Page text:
LOS ANGELES (AP) — Donald S. Smith, who produced the controversial anti-abortion film "The Silent Scream" and, with help from Ronald Reagan's White House, distributed copies to every member of Congress and the Supreme Court, has died at 94.
Beverly Cielnicky, president of Crusade For Life told The Associated Press on Thursday that Smith died Jan. 30 in Wenatchee, Washington, following a bout with pneumonia.
He had remained active until shortly before his death, Cielnicky said, recently completing a book titled "The Power of Jesus Christ" that he finished by dictation after his eyesight began to fail.
He is likely best remembered, however, for "The Silent Scream," the 1984 documentary he wrote and produced.
The 30-minute film depicts through ultrasound the abortion of an 11-week-old fetus. As the abortion proceeds, a narrator describes the instruments used to carry it out and maintains that the fetus' movements indicate it is emitting a "silent scream."
Its release created a sensation, with anti-abortionists citing it as proof that fetuses less than 12 weeks old are living beings who can feel pain. Abortion rights supporters denounced it as a cleverly crafted fraud, adding that embryologists had determined fetal neural pathways do not develop until 24 weeks, meaning no 11-week-old fetus could feel pain.
Smith screened the film at a February 1985 news conference in Washington's Old Executive Office Building next door to the White House. Reagan was not present but he had called the film a "chilling documentation of the horror of abortion" at a rally three weeks before, adding everyone should see it.
Afterward Smith distributed the film to members of Congress and the Supreme Court.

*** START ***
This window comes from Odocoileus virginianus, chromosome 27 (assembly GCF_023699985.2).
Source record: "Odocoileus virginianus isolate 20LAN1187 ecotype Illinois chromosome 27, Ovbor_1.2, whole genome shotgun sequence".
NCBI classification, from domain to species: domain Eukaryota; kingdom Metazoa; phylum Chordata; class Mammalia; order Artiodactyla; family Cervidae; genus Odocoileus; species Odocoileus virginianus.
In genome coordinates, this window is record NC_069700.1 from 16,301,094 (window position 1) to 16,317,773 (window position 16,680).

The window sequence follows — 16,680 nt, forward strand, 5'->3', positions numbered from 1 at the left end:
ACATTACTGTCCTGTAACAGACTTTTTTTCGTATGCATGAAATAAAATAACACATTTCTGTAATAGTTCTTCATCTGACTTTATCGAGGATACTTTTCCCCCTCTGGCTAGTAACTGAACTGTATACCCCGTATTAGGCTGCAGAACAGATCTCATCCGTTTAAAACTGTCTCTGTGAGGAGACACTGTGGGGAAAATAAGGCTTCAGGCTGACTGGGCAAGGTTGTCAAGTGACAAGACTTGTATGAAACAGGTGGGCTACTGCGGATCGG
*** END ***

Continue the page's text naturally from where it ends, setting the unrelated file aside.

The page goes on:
Cielnicky said the film remains one of her group's most powerful statements, adding it has been translated into seven languages.
"He was a visionary. He always had something that he envisioned to help America stop killing the babies," she said. "He did brochures, he wrote books."
His first book, 1985's "The Silent Scream," was inspired by reaction to the film.
The veteran advertising man became an opponent of abortion even before the Supreme Court's 1973 ruling in Roe v. Wade affirmed a woman's constitutional right to the procedure. He founded Crusade For Life in 1970. In the 1980s he served as director of the California Pro Life Council.
Donald Schellin Smith was born in Chicago on June 19, 1924.
After service in the Army Air Corps and graduation from the University of Chicago, he moved to California to take a job as a technical writer with Hughes Aircraft. Later he founded his own public relations and advertising firm, Donald S. Smith Associates. He retired to Wenatchee in 2012.
Smith is survived by six children and 18 grandchildren. His wife, Virginia, and one of his children preceded him in death.
Funeral services are scheduled for Sunday at Rose Hills Memorial Park in Whittier, California.